This said, the characteristics enumerated above all bear witness to a high degree of spontaneity, to what the leftists call 'autonomy of struggle'. It is true that the influence of the trade-union machine (or for that matter the party machine or the political cell) is minimal at the beginning of a strike (since the CFDT allows greater freedom of initiative to the rank and file), and that the types of claim bear witness to the opposition that exists to certain structures (the wage structure, the structure of authority, hierarchies, trade unionism) and to a desire, often unexpressed, to take over the management of the company. In this sense, the practice of contestation does correspond to the analyses made by leftist theory. The leftists have not been slow to identify with the current trend towards contestation. To them, the extension and development of the struggle (and its reproduction in other countries would give further confirmation. of their ideas giving them universal validity) brings the modern world and the real movement into a historical phase of which leftism provides the most complete theoretical expression.
 Which does not mean to say that utopia has no hold at all over the real, and indeed leftism frequently claims to favour the introduction of an element of utopianism into real life. But that is a problem beyond the terms of reference of this chapter.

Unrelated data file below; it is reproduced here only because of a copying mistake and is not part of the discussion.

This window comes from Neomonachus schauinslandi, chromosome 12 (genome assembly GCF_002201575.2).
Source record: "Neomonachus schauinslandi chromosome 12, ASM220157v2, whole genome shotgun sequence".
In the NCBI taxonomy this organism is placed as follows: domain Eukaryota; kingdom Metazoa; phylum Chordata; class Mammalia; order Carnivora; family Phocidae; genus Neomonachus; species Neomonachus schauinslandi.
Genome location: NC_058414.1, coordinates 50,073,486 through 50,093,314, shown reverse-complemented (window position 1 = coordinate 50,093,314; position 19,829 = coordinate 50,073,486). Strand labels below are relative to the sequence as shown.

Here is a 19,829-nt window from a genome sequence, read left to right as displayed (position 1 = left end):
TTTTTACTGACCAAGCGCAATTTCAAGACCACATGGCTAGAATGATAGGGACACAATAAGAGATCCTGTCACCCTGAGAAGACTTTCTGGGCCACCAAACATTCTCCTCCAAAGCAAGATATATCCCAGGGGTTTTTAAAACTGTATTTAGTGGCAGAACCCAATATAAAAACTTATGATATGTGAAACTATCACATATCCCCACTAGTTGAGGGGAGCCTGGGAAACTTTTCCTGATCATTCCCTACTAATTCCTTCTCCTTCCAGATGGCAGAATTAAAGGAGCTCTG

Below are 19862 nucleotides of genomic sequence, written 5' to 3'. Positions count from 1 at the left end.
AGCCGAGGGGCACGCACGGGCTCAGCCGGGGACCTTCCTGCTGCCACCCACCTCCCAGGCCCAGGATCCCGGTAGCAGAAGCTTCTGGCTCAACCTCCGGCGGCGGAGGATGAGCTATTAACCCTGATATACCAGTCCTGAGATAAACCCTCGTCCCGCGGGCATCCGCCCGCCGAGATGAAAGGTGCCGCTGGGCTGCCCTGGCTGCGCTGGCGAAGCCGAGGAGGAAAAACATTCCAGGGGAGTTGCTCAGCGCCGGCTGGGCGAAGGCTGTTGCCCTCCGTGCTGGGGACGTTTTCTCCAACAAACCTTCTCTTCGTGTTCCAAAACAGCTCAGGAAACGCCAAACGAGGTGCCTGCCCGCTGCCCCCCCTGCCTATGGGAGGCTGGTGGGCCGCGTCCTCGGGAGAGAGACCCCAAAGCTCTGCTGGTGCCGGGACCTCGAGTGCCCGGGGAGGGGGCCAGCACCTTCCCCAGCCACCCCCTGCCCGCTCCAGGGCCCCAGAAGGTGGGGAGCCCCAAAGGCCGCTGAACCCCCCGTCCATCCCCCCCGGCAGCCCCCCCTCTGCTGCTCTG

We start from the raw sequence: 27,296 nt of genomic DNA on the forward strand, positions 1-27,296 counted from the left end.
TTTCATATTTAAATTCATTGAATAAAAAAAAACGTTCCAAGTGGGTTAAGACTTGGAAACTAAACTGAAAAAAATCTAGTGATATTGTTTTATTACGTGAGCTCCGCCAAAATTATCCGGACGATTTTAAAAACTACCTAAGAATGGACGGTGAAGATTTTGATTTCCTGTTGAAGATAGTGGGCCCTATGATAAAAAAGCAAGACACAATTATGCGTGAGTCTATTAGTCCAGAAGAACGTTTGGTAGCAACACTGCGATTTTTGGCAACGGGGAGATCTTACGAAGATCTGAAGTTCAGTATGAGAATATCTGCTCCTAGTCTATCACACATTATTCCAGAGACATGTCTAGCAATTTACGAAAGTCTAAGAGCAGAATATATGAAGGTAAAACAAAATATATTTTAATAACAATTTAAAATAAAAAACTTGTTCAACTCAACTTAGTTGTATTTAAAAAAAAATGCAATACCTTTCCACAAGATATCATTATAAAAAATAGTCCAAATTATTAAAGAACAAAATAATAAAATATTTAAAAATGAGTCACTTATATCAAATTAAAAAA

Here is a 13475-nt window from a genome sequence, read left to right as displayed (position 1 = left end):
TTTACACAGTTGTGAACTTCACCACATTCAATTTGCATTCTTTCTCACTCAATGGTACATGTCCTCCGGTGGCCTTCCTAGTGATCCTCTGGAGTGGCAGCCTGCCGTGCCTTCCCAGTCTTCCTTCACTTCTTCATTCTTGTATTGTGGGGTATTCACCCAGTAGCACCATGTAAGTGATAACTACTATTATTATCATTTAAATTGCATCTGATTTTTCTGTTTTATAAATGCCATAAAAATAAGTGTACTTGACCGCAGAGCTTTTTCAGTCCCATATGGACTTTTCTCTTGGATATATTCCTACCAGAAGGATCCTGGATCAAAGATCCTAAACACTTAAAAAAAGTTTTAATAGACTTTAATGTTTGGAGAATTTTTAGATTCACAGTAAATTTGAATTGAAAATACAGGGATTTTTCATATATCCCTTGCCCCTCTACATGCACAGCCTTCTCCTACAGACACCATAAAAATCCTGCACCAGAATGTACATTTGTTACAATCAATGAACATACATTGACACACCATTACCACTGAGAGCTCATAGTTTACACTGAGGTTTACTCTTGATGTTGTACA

Opinion polls, to mention but one source, have sufficiently demonstrated the decisive effect that a speech or particular doctrine may have on behaviour (electoral behaviour, for example). This influence is not necessarily positive, for before the seed can germinate it must fall upon fertile soil.
 With regard to the factual studies which have been made, the reader is directed to Denis Woronoff : 'Pour une histoire de mai', Politique aujourd'hui (August-September 1969), which gives a selected list.
 P. Vidal-Naquet reports their presence. A. Schnapp, P. Vidal-Naquet, Journal de la Commune etudiante (Paris, 1969), p. 41.
 Some records of these exist (notably on film), cf., for example, for Nantes; Les Cahiers de mai, 1 (15 June 1968).